Upgrading Hyper-V (pre-release to RTM)

This content is 16 years old. I don't routinely update old blog posts as they are only intended to represent a view at a particular point in time. Please be warned that the information here may be out of date.

A few nights ago, I finally got around to upgrading my own Hyper-V installation from release candidate 1 to the RTM version. I’d already updated the notebook PC that I use for work but I’d forgotten about the server at home – it was working well (and if it ain’t broke…). What follows explains the process for upgrading a server that is already running a pre-release version of Hyper-V to the RTM code:

  1. On the parent partition, run the 64-bit version of Microsoft update 950050. This will update the Hyper-V components and will require a restart. After the restart, the version of Hyper-V Manager should be 6.0.6001.18016.
    About dialog from RTM Version of Hyper-V Manager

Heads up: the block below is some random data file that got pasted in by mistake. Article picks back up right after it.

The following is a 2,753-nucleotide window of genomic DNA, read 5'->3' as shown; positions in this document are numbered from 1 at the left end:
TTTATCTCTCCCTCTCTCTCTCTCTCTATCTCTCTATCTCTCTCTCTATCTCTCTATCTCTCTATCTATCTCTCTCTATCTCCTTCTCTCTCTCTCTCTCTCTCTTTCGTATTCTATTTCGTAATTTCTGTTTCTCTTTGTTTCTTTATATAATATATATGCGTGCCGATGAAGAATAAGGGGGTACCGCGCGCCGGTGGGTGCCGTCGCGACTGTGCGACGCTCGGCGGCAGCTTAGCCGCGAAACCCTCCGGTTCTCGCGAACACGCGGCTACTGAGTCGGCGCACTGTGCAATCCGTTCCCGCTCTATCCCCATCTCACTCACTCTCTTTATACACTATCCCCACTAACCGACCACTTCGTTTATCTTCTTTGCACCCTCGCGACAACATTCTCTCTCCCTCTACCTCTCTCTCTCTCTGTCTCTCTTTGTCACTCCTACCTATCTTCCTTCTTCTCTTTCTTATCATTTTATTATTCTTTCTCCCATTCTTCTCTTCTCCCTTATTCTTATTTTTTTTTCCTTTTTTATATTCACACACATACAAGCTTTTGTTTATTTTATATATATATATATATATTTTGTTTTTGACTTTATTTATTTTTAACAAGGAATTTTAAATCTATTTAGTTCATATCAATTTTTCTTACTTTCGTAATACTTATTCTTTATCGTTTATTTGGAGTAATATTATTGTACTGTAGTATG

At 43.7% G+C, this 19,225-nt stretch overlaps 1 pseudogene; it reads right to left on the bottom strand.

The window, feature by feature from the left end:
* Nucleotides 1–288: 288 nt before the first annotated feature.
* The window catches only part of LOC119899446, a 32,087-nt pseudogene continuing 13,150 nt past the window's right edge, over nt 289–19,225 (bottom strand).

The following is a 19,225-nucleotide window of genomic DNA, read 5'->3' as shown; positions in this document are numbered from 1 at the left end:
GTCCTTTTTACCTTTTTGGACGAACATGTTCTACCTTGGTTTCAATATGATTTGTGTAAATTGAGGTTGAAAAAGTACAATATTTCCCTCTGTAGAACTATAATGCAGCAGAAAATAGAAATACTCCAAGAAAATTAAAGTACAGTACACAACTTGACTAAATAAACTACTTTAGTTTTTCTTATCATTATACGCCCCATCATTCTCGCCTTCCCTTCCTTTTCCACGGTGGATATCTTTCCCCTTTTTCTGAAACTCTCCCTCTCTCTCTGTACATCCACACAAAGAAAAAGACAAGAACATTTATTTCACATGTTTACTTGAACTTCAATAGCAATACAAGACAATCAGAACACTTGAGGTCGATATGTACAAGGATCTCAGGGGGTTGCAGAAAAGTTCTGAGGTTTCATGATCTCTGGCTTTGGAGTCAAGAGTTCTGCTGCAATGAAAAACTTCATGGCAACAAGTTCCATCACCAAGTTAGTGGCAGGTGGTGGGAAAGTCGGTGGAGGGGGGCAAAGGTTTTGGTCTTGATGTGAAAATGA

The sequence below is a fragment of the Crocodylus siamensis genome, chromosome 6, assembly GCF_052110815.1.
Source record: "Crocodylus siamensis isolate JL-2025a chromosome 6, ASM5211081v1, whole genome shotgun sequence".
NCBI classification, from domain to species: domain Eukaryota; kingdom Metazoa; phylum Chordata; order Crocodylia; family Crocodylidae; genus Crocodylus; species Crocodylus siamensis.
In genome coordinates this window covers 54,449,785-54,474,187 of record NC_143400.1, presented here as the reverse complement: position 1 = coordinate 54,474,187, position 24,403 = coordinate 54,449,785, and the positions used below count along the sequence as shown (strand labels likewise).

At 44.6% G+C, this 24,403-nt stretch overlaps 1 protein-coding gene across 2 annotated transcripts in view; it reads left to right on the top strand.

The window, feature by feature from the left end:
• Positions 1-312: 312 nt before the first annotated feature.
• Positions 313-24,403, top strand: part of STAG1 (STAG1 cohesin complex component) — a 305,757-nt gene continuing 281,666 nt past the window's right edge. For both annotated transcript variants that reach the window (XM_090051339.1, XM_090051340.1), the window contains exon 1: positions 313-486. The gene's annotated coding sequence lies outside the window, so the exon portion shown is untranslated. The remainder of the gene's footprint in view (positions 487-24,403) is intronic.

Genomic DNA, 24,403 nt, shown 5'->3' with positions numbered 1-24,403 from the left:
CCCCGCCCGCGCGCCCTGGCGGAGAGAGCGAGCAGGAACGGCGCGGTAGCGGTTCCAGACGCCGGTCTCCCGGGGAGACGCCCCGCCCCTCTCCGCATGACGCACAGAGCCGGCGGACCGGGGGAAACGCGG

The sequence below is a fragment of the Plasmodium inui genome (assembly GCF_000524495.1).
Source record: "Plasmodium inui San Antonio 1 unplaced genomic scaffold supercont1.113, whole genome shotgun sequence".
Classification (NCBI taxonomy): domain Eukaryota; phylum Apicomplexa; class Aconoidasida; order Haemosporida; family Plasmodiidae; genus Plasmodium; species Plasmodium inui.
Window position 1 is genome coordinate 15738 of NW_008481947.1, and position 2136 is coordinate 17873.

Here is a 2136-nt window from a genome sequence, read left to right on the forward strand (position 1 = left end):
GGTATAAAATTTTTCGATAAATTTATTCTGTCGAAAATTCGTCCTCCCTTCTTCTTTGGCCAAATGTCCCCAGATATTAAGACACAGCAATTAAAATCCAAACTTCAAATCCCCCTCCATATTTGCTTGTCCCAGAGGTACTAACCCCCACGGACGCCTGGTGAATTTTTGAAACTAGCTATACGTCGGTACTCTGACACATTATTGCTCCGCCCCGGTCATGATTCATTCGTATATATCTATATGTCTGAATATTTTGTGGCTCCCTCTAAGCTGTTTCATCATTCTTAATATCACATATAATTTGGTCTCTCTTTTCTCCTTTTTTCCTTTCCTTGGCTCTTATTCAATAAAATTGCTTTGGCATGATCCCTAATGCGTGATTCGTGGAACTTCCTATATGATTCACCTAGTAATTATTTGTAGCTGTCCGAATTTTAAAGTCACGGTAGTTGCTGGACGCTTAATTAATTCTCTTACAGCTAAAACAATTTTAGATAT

2. On each virtual machine, upgrade the integration components ICs – also known as integration services). To do this:
    • Connect to a VM using the Virtual Machine Connection (VMC) tool and log on.
    • Cancel the Found New Hardware Wizard and select Insert Integration Services Setup Disk from the Action menu in the VMC tool.
    • A previous version of the Hyper-V integration services should be detected. Click OK to upgrade.
      Upgrade prompt for Hyper-V integration services
    • When the integration services have been upgraded, restart the virtual machine.
    • Following the restart, there should be no new hardware detected and all synthetic devices (e.g. the Microsoft Virtual Machine Bus Network Adapter) should be at version 6.0.6001.18016.
      Device driver dialog for RTM Version of a Hyper-V synthetic device

The process is time consuming and it does involve restarting every computer in the virtualised infrastructure, which should not be surprising as it also involves some pretty deep changes in the operating system (this upgrade is also from a pre-release version of Hyper-V, which implies it’s not running a production workload).

Leave a Reply

Your email address will not be published. Required fields are marked *

This site uses Akismet to reduce spam. Learn how your comment data is processed.